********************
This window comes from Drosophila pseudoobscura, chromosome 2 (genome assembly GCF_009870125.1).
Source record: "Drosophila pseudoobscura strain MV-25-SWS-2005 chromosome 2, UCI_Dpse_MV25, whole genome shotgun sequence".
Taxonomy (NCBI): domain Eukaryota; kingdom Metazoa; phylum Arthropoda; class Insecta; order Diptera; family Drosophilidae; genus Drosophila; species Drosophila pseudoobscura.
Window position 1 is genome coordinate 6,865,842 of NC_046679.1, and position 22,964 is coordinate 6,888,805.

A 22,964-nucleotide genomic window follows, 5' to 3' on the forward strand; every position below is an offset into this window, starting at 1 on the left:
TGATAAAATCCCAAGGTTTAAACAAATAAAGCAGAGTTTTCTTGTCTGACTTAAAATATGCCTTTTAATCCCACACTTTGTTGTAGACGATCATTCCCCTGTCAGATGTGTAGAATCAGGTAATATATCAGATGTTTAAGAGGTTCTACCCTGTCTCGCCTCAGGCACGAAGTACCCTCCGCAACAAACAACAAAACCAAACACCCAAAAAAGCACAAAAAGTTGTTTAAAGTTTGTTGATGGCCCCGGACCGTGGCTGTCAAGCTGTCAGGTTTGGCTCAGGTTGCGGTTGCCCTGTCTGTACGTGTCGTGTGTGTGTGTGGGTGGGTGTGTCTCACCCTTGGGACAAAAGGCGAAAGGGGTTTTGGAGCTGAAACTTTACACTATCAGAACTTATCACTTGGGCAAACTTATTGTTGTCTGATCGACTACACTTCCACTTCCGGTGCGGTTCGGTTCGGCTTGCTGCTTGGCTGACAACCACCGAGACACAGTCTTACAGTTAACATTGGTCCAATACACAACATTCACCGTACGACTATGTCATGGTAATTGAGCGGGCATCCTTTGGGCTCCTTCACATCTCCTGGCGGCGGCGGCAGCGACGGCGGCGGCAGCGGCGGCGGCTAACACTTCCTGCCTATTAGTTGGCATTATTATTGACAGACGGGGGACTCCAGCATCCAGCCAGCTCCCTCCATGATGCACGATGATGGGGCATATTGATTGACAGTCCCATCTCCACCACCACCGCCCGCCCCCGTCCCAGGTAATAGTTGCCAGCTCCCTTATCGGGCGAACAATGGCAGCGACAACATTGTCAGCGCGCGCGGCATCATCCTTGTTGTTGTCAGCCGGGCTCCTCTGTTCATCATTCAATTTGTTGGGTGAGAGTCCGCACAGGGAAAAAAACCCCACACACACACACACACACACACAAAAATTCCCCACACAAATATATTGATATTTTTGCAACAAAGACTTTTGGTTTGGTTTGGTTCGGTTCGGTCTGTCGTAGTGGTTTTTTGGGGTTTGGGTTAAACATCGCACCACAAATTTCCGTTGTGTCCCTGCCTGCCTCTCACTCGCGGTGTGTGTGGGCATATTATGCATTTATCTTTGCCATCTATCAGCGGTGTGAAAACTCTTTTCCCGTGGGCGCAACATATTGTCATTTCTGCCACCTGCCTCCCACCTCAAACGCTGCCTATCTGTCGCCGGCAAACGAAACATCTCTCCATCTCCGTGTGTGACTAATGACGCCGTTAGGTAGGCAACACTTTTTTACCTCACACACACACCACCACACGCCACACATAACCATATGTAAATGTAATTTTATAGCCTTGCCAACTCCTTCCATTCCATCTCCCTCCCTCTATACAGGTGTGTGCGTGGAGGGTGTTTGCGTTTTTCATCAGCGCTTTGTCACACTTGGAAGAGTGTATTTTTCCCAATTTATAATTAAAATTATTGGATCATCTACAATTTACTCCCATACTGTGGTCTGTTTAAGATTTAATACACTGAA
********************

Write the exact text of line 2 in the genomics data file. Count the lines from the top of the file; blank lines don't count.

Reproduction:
Source record: "Drosophila pseudoobscura strain MV-25-SWS-2005 chromosome 2, UCI_Dpse_MV25, whole genome shotgun sequence".